March 11th -17th Is National Groundwater Awareness Week

“Groundwater is important to you!”

Thus is the core message of National Groundwater Week.

First organized by the National Ground Water Association over a decade ago, National Groundwater Awareness Week is dedicated to educating the public about one of the world’s most important resources – groundwater.

Groundwater is comprised of the water that flows underground through pore spaces between cracks in rock, gravel, sand, and aquifers (wet underground layers of water-bearing permeable rock or unconsolidated materials from which groundwater can be gathered using a water well). Groundwater that travels through the earth’s surface contributes to the water supply that is used for agriculture and drinking water, as well as feeding our lakes, rivers and streams.

Fact: About 96% of all public drinking water systems use groundwater to supply people with drinking water.

Fact: Millions of Americans rely on groundwater from aquifers to supply private wells.

An easy way for people to help protect our world’s groundwater is to be extra diligent when disposing of agricultural products and hazardous household materials. Those of us with water wells and septic systems must be sure to regularly maintain our equipment and systems, and properly shut them down when we are no longer using them.

“Groundwater remains critically important, whether you’re on a public water system or a private well,” said American Farm Bureau Federation President Bob Stallman. “Everyone can play a role in preserving and protecting our nation’s precious groundwater.”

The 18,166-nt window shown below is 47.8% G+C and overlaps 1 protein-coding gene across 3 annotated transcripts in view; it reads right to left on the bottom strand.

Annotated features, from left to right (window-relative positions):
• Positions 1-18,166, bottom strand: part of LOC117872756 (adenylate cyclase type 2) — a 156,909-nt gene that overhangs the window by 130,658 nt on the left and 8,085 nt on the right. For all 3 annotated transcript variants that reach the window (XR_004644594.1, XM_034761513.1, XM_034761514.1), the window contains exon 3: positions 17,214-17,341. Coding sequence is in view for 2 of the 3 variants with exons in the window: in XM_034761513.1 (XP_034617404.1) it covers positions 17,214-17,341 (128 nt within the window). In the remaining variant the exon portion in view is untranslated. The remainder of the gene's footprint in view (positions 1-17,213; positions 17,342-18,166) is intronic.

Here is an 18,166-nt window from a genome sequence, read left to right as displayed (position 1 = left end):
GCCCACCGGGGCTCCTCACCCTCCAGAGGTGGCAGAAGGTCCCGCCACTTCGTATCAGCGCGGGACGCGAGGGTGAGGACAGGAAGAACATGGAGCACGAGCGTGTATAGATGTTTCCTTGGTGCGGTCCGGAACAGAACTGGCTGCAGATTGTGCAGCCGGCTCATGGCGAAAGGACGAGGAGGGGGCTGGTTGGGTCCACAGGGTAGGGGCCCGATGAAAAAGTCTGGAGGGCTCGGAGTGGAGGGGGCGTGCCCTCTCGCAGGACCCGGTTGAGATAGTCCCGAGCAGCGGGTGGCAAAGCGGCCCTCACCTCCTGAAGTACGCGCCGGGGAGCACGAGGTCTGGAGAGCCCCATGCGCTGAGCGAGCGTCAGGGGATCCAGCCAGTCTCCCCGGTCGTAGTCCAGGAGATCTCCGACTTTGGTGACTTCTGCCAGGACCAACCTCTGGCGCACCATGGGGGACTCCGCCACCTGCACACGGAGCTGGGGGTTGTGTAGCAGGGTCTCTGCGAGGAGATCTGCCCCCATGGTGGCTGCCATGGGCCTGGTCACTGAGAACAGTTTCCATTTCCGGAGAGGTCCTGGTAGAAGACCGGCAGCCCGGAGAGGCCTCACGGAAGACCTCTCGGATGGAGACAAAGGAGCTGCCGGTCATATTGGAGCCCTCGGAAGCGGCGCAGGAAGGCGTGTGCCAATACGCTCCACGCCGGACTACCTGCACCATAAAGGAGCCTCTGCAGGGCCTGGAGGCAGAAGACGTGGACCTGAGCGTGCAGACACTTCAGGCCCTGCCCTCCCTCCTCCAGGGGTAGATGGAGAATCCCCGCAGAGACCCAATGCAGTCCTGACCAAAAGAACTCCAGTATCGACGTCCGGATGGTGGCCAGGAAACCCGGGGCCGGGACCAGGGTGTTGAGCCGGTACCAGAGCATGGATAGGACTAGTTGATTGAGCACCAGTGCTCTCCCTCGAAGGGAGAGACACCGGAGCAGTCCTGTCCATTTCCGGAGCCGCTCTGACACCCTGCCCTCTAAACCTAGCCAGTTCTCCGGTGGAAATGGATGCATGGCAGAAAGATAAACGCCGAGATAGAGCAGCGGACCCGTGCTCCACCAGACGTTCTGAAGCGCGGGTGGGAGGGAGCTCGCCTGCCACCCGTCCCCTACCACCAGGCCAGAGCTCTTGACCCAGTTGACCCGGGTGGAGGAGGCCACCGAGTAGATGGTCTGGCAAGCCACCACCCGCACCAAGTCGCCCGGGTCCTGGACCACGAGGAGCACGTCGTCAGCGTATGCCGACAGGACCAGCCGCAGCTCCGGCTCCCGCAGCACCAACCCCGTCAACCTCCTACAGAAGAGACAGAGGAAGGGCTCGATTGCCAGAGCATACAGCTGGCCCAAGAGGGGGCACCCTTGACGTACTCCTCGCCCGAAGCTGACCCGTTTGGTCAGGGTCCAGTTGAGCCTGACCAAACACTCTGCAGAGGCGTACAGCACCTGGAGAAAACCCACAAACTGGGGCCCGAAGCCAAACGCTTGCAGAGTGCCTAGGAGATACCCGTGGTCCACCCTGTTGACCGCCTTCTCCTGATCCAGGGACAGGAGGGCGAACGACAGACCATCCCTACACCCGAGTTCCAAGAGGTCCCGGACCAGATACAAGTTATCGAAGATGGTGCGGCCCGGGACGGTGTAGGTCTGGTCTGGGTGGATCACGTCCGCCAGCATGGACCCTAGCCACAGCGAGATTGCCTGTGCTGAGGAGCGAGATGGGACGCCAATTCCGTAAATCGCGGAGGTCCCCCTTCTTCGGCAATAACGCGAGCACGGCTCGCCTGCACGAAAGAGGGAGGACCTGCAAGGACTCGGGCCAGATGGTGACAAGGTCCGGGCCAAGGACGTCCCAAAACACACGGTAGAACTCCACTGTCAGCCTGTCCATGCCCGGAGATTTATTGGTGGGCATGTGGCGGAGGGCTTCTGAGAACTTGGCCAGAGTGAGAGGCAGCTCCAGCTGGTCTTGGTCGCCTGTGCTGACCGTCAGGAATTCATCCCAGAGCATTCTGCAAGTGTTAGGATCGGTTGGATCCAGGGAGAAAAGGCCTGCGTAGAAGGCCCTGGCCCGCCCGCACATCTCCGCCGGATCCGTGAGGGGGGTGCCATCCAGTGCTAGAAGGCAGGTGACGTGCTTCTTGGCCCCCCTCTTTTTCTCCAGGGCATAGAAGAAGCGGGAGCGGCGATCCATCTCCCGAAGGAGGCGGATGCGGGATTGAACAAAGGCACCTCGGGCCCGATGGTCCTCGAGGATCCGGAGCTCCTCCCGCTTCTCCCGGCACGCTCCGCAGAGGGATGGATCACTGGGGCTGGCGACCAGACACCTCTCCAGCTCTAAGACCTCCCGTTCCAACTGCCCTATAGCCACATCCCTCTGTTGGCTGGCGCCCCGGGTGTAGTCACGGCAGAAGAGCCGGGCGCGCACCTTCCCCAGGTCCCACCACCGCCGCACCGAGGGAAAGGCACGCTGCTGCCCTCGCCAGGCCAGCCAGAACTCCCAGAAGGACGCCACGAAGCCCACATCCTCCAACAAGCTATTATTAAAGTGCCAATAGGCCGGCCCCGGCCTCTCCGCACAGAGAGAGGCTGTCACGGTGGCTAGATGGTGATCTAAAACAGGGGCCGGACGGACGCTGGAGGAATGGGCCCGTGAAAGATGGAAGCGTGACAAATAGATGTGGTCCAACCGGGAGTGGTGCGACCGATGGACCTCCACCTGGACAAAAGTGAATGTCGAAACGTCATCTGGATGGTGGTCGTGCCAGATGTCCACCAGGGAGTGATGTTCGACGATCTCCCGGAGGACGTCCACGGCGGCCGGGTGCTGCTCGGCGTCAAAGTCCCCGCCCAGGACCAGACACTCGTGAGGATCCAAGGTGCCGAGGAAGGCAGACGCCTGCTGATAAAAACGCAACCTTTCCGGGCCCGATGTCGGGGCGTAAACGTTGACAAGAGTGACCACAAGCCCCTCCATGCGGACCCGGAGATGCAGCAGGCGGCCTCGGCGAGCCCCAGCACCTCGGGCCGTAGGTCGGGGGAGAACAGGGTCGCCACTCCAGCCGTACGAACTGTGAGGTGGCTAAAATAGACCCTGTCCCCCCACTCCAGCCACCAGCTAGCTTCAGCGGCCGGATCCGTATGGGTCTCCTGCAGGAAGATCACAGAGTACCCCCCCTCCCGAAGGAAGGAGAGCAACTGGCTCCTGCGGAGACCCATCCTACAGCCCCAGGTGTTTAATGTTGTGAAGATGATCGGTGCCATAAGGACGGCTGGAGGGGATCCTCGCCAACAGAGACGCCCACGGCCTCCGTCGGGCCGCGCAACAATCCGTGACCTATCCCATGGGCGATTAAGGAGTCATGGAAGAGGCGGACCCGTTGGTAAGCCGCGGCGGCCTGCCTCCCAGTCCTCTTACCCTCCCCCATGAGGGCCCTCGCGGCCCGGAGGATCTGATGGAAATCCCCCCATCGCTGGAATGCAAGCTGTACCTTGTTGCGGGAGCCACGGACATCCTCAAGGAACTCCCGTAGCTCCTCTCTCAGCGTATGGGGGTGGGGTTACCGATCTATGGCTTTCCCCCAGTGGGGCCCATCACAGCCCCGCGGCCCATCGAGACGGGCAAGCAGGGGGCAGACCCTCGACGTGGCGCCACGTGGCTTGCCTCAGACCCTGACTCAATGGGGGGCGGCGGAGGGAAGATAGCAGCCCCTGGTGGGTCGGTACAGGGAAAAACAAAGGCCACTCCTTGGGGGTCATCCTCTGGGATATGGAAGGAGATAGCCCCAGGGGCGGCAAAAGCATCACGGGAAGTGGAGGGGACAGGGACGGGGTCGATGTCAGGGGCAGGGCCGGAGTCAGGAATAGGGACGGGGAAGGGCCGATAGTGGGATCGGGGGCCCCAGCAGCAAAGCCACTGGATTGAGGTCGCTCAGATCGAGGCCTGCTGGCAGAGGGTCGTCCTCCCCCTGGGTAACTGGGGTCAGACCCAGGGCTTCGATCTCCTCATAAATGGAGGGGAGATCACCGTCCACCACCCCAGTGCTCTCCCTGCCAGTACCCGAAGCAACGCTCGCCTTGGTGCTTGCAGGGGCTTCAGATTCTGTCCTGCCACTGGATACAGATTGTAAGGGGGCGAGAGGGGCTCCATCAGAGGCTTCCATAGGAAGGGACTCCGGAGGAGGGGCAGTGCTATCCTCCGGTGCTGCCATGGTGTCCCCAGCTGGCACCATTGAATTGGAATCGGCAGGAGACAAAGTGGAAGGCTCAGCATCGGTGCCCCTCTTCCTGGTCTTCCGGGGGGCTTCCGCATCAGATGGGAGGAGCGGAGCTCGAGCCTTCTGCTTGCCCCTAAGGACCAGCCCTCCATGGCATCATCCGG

“This is more than just a rural issue. Public water systems and heavily populated urban areas can do much to harm groundwater quality,” Stallman said. “We all need to do our part to protect groundwater.”


Contaminated groundwater is especially worrisome in areas where marijuana is grown and produced, and has become a much larger issue in the past few years; especially in California where it’s sorta legal to grow. If not disposed of properly, certain fertilizers used in the marijuana growing process have the potential to seriously harm the groundwater, thus seriously harming the people and animals ingesting it.

Marijuana cultivation is harmful to more than just the groundwater. Because growing marijuana is not legal everywhere, many growers use public land, like that of National Parks, to grow their plants. This leaves the land and wildlife around the marijuana vulnerable to disease and death brought about by fertilizers and chemicals.

According to one source, for every acre of marijuana that is grown, 10 acres of land is damaged by the chemicals and fertilizers used; the same source states that for every 11 ½ marijuana plants that are grown, about 1 ½ pounds of pesticides are used.

On December 1st, 2009, The Groundwater Rule (GWR) took effect, and applies to all public water systems that use groundwater sources or purchase groundwater. The main purpose of the Rule is to “protect the public from fecal-related bacterial and viral pathogens in public groundwater systems.”

As part of The Groundwater Rule, if a groundwater source (spring or well) is found to be contaminated – using E. coli as the indicator – the pubic water system must take the proper corrective measures to assure that consumers are sufficiently protected.

Whether or not you’re using fertilizers, pesticides, or other chemicals on your property, it’s a good idea to put your spring or well water through proper water testing with a reputable company in your local area.

If you need well repair in Valley Springs check out Canepa and Sons.

While you’re learning about the importance of groundwater this National Groundwater Awareness Week, take some time to learn what’s in the water coming out of your faucets. Knowing what it’s in your water – and thus, knowing what’s going into your body – is really important when it comes to your overall health. The life you save with a simple water test could be yours!

national groundwater awareness week 2012

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